As Snapchat's owner makes its Wall Street debut, the key question for investors is whether the vanishing-message app is on its way to glory or despair.
Wildly popular with young smartphone users keen to share messages that don't linger, Snapchat is alternately viewed in the social media world as a winning bet such as Facebook or a lackluster performer like Twitter.
Snap Inc. priced its initial public offering (IPO) Wednesday at $17 a share to raise $3.4 billion and give the California startup a hefty valuation of $24 billion. It's the largest US tech firm to make a market debut since Facebook in 2012.
Analysts at the venture equity firm Goodwater Capital said in a report that the company has positioned itself "as the most significant competitor to Facebook in social networking."
Snap has some strong credentials, Goodwater noted: more than 158 million daily active users creating 2.5 billion "snaps" per day in 20 different languages, $936 million in revenues expected in 2017, and partnerships with major brands and publishers.
"Snapchat is well-positioned to scale rapidly and take market share in the $652 billion global advertising market," the report said.
Analyst Debbie Williamson of eMarketer said Snap has "revolutionized" the way young people communicate and been creative with features for users and advertisers.
"It has a pretty long runway ahead," she said. "I think of it in the context of where Facebook was early on."
Both companies got early locks on a young generation, with the potential to add older users with time.
"It always makes sense to stay in tune with what young people are doing, and Snapchat has really struck a chord with young people," Williamson said.
Snap's prospects outside the US market are less clear, she added, saying it faces tougher competition as Facebook and others mimic Snapchat's features.
Some analysts are skeptical about Snap, however, pointing to the example of Twitter, which has seen only modest increases in its user base since its 2013 IPO, and now trades well below its offering price.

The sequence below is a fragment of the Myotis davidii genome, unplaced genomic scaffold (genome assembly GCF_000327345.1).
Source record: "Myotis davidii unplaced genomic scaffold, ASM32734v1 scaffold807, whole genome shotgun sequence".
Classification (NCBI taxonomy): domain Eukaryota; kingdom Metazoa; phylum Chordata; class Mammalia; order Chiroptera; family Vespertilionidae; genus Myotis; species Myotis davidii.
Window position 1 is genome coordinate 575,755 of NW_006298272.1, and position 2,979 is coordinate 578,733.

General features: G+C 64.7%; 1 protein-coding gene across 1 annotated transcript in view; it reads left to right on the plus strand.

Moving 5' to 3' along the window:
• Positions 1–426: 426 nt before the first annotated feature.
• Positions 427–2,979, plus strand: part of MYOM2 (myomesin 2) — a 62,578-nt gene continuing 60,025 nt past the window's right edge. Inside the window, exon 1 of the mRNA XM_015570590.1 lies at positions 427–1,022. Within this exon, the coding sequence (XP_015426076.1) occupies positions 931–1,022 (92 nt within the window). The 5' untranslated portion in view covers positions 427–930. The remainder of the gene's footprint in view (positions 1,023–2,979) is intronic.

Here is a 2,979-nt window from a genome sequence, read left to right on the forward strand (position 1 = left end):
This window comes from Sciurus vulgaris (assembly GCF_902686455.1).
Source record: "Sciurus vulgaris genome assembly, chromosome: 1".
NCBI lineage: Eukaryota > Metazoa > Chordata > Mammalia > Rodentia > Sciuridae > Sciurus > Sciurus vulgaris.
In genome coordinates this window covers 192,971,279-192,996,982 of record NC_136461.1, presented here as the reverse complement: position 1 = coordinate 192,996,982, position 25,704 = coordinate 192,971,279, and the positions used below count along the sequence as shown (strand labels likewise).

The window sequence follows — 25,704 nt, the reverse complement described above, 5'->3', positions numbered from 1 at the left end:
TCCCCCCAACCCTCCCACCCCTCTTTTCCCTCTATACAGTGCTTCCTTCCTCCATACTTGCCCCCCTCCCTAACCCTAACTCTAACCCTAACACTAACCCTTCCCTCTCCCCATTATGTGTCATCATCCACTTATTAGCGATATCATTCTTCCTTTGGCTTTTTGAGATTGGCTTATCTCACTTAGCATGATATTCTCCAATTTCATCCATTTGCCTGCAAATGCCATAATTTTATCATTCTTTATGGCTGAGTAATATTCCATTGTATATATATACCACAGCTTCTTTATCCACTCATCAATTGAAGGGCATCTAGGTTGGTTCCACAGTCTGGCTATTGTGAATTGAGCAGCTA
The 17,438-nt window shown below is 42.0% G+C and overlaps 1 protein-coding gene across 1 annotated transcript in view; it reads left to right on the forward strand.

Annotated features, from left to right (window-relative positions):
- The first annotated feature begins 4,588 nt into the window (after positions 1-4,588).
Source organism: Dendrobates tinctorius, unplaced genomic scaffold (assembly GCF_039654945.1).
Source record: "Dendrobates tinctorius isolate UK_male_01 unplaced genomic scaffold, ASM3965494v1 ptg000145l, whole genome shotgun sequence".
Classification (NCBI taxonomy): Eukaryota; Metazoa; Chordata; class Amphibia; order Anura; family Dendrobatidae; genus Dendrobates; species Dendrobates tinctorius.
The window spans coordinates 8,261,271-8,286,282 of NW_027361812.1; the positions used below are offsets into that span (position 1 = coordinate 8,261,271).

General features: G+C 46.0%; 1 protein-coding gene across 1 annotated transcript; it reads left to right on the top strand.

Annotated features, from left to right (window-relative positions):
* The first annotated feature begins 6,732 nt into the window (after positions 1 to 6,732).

Lou Kerner, manager of the Social Internet Fund and a partner in the venture investment firm Flight VC, said he is avoiding the offering, concerned that Snapchat's user engagement may have already peaked.
Snap's IPO filing left out details about historical trends for user metrics, he said - typically not a good sign.
"We know all products have lifecycles - you can look at Twitter for a lesson," he added.
Others said potential investors should be wary of Snap's hefty valuation.
"Snap is a great company at the valuation of $500 million," Global Research Equities analyst Trip Chowdhry said. "It is a total disaster at anything beyond that."
At $22 billion, he added, "it really shows the private markets are totally detached from reality."
Investors should learn a lesson from other onetime tech-sector stars that failed to live up to expectations, Chowdhry said.
"If you are a fundamental investor, you should be on the sidelines, you should not play the IPO," he said.
"Basically, Snap is not a durable company. The foundations are flimsy - zero technology, zero stickiness, hyper inflated, and zero governance."
Whether Snapchat can expand beyond its core base of teens and millennials remains a big question mark for the company.
Goodwater said its January 2017 survey of 2,076 participants from the United States revealed that Snapchat has 16 percent share of "favorite social apps" among leading social apps for users under 30 years old, but only three percent among older users.
Snapchat's user base is "quickly expanding into older demographics, with more than 50 percent of its US daily new users coming from the over 25 age group," the report said.
A separate survey by the research firm eMarketer projects 70.4 million Americans will use the platform this year, and that growth will slow through 2021.
The survey noted that 6.4 percent of Snapchat's users will be between the ages of 45 and 54, as the platform attracts users with new services such as partnerships with television networks for mini-episodes.
"Much of Snapchat's growth is being driven by older Americans," eMarketer said.